Perez’s wife, Dora Perez, told the crowd in Spanish with an English translator that there are other families in similar situations. “I want to tell them there is hope,” she said. “I hope we keep the pressure on so other families can experience freedom like my family.”

Lucio Perez had a similar message for those currently in sanctuary. “Their day will come. We will find freedom.”

Perez came to the U.S. in 1999 and worked in a factory in Delaware before moving to Springfield.

In 2009, he and Dora Perez went into a West Hartford Dunkin’ Donuts while their kids were in the car, he recalled in a 2018 Gazette interview. When they came out, police surrounded the car, and he was charged with child abandonment. Those charges were dropped, his lawyer said in 2018, but he was on ICE’s radar. 

“It’s very hard to live in this country without papers,” he told the Gazette in a 2018.

The government granted him stays of deportation during the Obama administration. “Obama was able to renew the stays of deportation year after year,” he said Saturday. 

But during Perez’s first annual check-in after Donald Trump’s election, he was ordered to leave the country. “It became so difficult when the new president came into office," he said. He bought a plane ticket home, “but I thought that wasn’t the solution," he said. “I didn't want to be far from my family.”

Places like churches are considered “sensitive locations” by ICE and they rarely make arrests there.

When the Workers Center approached the church, “We didn't know what it meant to provide sanctuary and we didn't know how long it would last,” Kemper told the crowd. But they worked with the Pioneer Valley Workers Center and countless volunteers, she said.

“We really didn't know this day would come,” Rev. Margaret Sawyer, co-director of the Pioneer Valley Workers Center, told the crowd. She recalled a time two years ago when Perez texted her saying “I lost my case”— his appeal had failed. “I just didn't know what to do," Sawyer said. “We’re going to keep going. We’re going to pray,” she recalled Perez saying. “To me,” she said, “that's what the lesson here is. We keep going.”

After Perez and others spoke, people were able to ring the church bell to celebrate.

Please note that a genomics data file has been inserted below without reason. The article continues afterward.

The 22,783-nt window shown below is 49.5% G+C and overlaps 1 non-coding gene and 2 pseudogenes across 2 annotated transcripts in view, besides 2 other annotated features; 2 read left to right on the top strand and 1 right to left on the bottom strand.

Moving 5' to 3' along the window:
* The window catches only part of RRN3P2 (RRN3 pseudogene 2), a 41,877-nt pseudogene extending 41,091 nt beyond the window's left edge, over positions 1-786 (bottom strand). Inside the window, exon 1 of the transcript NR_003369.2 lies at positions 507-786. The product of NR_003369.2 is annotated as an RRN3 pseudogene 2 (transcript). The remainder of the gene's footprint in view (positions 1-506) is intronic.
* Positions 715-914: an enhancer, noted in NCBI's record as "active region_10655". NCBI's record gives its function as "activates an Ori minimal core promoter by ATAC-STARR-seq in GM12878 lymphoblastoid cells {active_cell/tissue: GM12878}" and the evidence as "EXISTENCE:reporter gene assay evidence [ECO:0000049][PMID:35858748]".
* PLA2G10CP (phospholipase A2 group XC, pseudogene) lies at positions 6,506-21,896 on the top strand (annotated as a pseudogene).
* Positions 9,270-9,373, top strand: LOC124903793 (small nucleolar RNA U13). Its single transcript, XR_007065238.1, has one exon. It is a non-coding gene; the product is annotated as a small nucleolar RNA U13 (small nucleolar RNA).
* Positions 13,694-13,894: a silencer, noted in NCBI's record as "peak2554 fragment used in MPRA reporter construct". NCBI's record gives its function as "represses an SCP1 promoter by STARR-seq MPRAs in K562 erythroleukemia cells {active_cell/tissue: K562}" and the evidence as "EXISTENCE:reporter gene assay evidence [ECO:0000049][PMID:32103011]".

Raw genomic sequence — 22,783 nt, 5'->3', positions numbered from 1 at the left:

Perez’s family, including his four children, gathered at the church for the celebration. “My dad can finally come home,” Tony Perez, Lucio Perez’s 18-year-old son, told the Gazette.

“It was hard. I pray to God no one else goes through this," Tony Perez said. “Nobody should be separated from their family, ever.” He found support in the community that helped his family, he said. He recalled visiting the church three times a week, with volunteers driving him and his siblings 45 minutes each way. 

“Thank you all for never leaving our side," Tony Perez told the crowd. “We love everybody here.”

Now, Tony Perez is looking forward to spending time with his dad — going hiking and going to the park to play soccer and basketball. “We have a lot to catch up on,” he said.

His dad will also be able to see him gradate from Springfield Central High School this spring. 

Dora Perez said she often wondered, “when will this end” she told the crowd. “It was God’s day today.”

In his three and a half years living in the church, Perez spent time praying, talking with visitors, working in the kitchen, and teaching Spanish. 

He tried to stay busy, but he would often think of his family. “It really wasn't easy,” he said.

Perez said that he’s working with his lawyer on the next steps to secure his future in the U.S., as the stay of deportation is for a year. 

“I’m just going to keep strong, keep fighting,” he said, later adding, “My lawyer is fighting hard for me.”  

Greta Jochem can be reached at gjochem@gazettenet.com.


Daily Hampshire Gazette Office

115 Conz Street
Northampton, MA 01061
413-584-5000

 

Copyright © 2021 by H.S. Gere & Sons, Inc.
Terms & Conditions - Privacy Policy